I think if by some miracle I ever decide to grow kids in my uterus, I’m bound to have twins.
Twins are kind of cool. I grew up wanting one. She could go to school for me and take my math tests or attend any social function I wanted to pass on. Plus, you can totally mess with people. And then of course, you always have a built in friend like these two.
Anyhow, twins may be in my destiny. You see my mother was a twin (a fraternal twin brother) and HER twin brother had identical twins. Twins are a common theme in my genes. But while in treatment, I noticed they were a common theme there too. You see, I’ve heard of a few cases of one or both twins developing some sort of eating disorder.
After some thought and experience with my own “twin-ish” family. I’m not surprised.
Twins are a complex. There have this incredible bond. But there is often a stronger need for comparing and competition with one another. Because twins spend a lot of time together, they tend to want to do the same things together, and that can include eating. At least thats the way it manifested with the twins I knew with eating issues.
I couldn’t imagine what it would be like to see someone look exactly like me but at a much lower or higher weight. No matter how much alike they are, the public will always try to distinguish one twin as “bigger,” “thinner,” or “prettier.” Multiples may feel driven to rebel against such labeling, or try to gain control over their physical appearance by using food to compensate.
Because siblings will often have some degree of competitiveness among them, eating disorders can be a way to “stand out” from siblings or sometimes mimic siblings. And there can be an inner conflict between the desire to be individuals and the fear of separation. Bottom line: it doubly sucks when one or both twins has an eating disorder.
So how do you solve this? First off, as with anybody with any mental issue, it cannot just “be solved”. I think its best to first treat the individual. Although I’m sure twins have their own version of ESP that others will never get the luxury of having with other people, when one twin has a problem, only that individual twin needs his/her own treatment separate from the other’s treatment. Each twin needs to find her unique qualities that are different from her sister and own it. I know, this is so much easier said then done, but to be honest, I think I’d know more about what might help if I were actually a twin. If Lori or Michelle would like to chime in on what they think would be helpful for twins with issues like this.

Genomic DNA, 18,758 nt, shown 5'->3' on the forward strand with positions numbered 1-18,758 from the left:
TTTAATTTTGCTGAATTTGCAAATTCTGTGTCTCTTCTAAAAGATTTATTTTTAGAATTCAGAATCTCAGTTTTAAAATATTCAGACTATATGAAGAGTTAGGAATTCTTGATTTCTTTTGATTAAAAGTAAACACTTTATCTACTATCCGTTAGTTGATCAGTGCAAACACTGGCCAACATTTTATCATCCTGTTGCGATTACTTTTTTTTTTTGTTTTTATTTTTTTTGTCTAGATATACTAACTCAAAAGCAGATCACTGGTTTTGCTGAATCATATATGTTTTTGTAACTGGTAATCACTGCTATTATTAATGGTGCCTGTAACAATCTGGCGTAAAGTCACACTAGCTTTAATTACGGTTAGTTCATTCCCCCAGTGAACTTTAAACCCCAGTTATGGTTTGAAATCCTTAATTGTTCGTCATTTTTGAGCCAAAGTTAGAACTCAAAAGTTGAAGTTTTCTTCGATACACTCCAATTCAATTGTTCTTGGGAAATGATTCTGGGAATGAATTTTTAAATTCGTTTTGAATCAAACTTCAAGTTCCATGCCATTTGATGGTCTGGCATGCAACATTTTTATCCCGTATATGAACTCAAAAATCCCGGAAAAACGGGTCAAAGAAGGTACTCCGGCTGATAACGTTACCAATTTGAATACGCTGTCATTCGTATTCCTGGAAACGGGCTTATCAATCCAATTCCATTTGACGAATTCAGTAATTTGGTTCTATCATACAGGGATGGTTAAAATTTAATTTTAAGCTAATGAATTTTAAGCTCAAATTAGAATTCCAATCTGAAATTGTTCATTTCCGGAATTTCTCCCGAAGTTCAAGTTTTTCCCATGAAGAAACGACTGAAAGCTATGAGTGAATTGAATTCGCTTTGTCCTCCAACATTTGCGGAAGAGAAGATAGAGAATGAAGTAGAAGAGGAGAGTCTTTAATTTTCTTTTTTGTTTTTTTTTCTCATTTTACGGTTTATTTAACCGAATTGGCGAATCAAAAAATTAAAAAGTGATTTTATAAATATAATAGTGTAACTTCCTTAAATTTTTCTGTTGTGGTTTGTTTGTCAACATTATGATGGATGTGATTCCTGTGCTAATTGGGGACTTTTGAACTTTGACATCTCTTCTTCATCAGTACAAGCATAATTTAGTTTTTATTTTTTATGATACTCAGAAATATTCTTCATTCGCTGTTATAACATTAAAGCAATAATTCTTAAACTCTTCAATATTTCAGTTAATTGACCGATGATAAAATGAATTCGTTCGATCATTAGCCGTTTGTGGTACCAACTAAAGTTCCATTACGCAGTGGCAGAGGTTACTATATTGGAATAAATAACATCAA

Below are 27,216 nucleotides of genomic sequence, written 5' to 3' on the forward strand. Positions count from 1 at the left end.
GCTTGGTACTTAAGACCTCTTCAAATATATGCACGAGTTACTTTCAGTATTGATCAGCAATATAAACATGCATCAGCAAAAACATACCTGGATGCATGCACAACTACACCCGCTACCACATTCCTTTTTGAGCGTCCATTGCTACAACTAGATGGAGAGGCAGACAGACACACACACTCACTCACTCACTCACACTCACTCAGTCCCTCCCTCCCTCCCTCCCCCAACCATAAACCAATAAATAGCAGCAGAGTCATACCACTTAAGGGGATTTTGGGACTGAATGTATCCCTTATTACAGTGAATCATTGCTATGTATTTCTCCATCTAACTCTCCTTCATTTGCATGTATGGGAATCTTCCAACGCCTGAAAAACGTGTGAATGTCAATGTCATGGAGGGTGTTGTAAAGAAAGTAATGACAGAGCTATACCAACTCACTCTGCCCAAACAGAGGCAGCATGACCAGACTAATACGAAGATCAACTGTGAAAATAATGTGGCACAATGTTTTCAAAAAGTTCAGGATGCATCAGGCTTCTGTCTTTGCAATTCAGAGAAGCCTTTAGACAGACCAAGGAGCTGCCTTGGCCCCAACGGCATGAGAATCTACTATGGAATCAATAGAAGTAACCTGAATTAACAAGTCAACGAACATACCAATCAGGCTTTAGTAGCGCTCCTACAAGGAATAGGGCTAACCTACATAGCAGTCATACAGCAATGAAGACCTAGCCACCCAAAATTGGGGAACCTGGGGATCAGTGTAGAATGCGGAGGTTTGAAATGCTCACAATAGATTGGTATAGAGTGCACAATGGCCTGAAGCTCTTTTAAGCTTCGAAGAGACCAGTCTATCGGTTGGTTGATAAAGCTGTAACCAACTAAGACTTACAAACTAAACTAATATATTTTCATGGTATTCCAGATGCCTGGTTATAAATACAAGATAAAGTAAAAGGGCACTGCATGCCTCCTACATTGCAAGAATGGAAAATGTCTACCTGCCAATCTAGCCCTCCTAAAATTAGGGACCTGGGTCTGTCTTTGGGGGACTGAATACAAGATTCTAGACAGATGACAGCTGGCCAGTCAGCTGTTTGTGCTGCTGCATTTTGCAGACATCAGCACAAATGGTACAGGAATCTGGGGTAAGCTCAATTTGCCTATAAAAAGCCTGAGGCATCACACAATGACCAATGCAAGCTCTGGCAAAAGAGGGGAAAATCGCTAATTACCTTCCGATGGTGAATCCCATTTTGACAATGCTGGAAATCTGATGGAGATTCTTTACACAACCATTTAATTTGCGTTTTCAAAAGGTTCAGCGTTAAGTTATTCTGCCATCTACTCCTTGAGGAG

So what do you think about twins and eating disorders? Coincidence? Connection? And to be silly (because he need to laugh at least once from one of my posts), if you had a twin, what would you make her/him do for you?
Since I started my new job, I thought I’d ween their kids off packaged snacks by making some homemade snacks. And oh man, I’m never letting anyone get a “mall pretzel” again!!!!
Preheat oven to 475 degrees
In a large bowl, whisk together water and yeast. Stir in the sugar and set aside 1-2 minutes until the mixture is foamy. Stir in 3 cups of the flour. Begin kneading the dough, adding additional flour until it is soft, but not at all sticky. On a lightly floured surface, roll a palm-sized ball of dough into a long rope, approximately 12 inches long. Cross top of the “U “. Twist the dough around itself. Pull the top, twisted part down and pinch it into place near the bottom half of the pretzel. Remove any extra pieces of dough from the bottom half of the pretzel. Gently tug the pretzel out, keeping the dough from getting too fat at any point. Set aside on a lightly floured surface and allow to rise slightly while you finish twisting the other pretzels.
Bring water and baking soda to a rolling boil in a large saucepan. Gently place pretzels in soda bath for 10 seconds on each side or until they float. Remove, brush with butter and sprinkle with coarse kosher salt.